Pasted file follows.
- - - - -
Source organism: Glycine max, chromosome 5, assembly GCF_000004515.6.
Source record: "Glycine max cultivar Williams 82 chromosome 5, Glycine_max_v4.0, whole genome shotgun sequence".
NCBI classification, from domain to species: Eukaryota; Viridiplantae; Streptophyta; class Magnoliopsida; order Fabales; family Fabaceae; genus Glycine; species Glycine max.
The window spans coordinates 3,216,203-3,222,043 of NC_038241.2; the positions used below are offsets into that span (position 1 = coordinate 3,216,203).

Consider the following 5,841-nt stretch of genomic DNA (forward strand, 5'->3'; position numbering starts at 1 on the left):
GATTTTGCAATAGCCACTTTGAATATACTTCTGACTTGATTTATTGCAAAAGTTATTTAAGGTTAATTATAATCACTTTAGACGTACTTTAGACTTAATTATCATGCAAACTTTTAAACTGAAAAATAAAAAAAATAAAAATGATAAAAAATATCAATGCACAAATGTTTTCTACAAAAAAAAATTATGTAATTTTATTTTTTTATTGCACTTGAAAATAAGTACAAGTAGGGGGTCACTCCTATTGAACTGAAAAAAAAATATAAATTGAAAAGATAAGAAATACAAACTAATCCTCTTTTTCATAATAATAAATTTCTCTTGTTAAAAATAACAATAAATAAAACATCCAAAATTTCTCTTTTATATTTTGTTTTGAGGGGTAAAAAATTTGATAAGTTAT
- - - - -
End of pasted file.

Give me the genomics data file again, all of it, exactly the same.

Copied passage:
Source organism: Glycine max, chromosome 5, assembly GCF_000004515.6.
Source record: "Glycine max cultivar Williams 82 chromosome 5, Glycine_max_v4.0, whole genome shotgun sequence".
NCBI classification, from domain to species: Eukaryota; Viridiplantae; Streptophyta; class Magnoliopsida; order Fabales; family Fabaceae; genus Glycine; species Glycine max.
The window spans coordinates 3,216,203-3,222,043 of NC_038241.2; the positions used below are offsets into that span (position 1 = coordinate 3,216,203).

Consider the following 5,841-nt stretch of genomic DNA (forward strand, 5'->3'; position numbering starts at 1 on the left):
GATTTTGCAATAGCCACTTTGAATATACTTCTGACTTGATTTATTGCAAAAGTTATTTAAGGTTAATTATAATCACTTTAGACGTACTTTAGACTTAATTATCATGCAAACTTTTAAACTGAAAAATAAAAAAAATAAAAATGATAAAAAATATCAATGCACAAATGTTTTCTACAAAAAAAAATTATGTAATTTTATTTTTTTATTGCACTTGAAAATAAGTACAAGTAGGGGGTCACTCCTATTGAACTGAAAAAAAAATATAAATTGAAAAGATAAGAAATACAAACTAATCCTCTTTTTCATAATAATAAATTTCTCTTGTTAAAAATAACAATAAATAAAACATCCAAAATTTCTCTTTTATATTTTGTTTTGAGGGGTAAAAAATTTGATAAGTTAT